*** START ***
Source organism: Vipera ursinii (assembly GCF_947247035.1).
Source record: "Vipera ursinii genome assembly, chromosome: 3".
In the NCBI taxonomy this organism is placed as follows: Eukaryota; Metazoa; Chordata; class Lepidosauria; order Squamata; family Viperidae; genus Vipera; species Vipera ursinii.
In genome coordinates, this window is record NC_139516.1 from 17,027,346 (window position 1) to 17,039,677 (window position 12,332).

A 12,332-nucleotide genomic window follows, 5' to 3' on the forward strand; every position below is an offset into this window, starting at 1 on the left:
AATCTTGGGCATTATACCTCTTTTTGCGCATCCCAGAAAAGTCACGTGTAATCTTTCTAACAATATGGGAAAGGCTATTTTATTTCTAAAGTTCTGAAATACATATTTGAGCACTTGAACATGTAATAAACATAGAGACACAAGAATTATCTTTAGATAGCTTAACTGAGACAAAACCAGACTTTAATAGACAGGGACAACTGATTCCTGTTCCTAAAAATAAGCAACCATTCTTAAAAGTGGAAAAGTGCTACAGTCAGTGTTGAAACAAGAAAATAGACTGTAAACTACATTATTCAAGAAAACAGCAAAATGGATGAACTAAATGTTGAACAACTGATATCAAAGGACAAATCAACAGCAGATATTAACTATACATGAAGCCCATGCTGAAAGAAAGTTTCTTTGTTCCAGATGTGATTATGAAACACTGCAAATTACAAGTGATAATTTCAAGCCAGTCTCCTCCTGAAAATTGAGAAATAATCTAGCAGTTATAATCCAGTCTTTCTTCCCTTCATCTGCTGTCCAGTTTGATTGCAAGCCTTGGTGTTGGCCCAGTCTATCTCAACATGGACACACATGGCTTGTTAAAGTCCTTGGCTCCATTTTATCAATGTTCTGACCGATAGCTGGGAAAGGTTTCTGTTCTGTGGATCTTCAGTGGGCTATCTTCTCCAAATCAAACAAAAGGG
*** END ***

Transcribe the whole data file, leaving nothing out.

Source organism: Vipera ursinii (assembly GCF_947247035.1).
Source record: "Vipera ursinii genome assembly, chromosome: 3".
In the NCBI taxonomy this organism is placed as follows: Eukaryota; Metazoa; Chordata; class Lepidosauria; order Squamata; family Viperidae; genus Vipera; species Vipera ursinii.
In genome coordinates, this window is record NC_139516.1 from 17,027,346 (window position 1) to 17,039,677 (window position 12,332).

A 12,332-nucleotide genomic window follows, 5' to 3' on the forward strand; every position below is an offset into this window, starting at 1 on the left:
AATCTTGGGCATTATACCTCTTTTTGCGCATCCCAGAAAAGTCACGTGTAATCTTTCTAACAATATGGGAAAGGCTATTTTATTTCTAAAGTTCTGAAATACATATTTGAGCACTTGAACATGTAATAAACATAGAGACACAAGAATTATCTTTAGATAGCTTAACTGAGACAAAACCAGACTTTAATAGACAGGGACAACTGATTCCTGTTCCTAAAAATAAGCAACCATTCTTAAAAGTGGAAAAGTGCTACAGTCAGTGTTGAAACAAGAAAATAGACTGTAAACTACATTATTCAAGAAAACAGCAAAATGGATGAACTAAATGTTGAACAACTGATATCAAAGGACAAATCAACAGCAGATATTAACTATACATGAAGCCCATGCTGAAAGAAAGTTTCTTTGTTCCAGATGTGATTATGAAACACTGCAAATTACAAGTGATAATTTCAAGCCAGTCTCCTCCTGAAAATTGAGAAATAATCTAGCAGTTATAATCCAGTCTTTCTTCCCTTCATCTGCTGTCCAGTTTGATTGCAAGCCTTGGTGTTGGCCCAGTCTATCTCAACATGGACACACATGGCTTGTTAAAGTCCTTGGCTCCATTTTATCAATGTTCTGACCGATAGCTGGGAAAGGTTTCTGTTCTGTGGATCTTCAGTGGGCTATCTTCTCCAAATCAAACAAAAGGG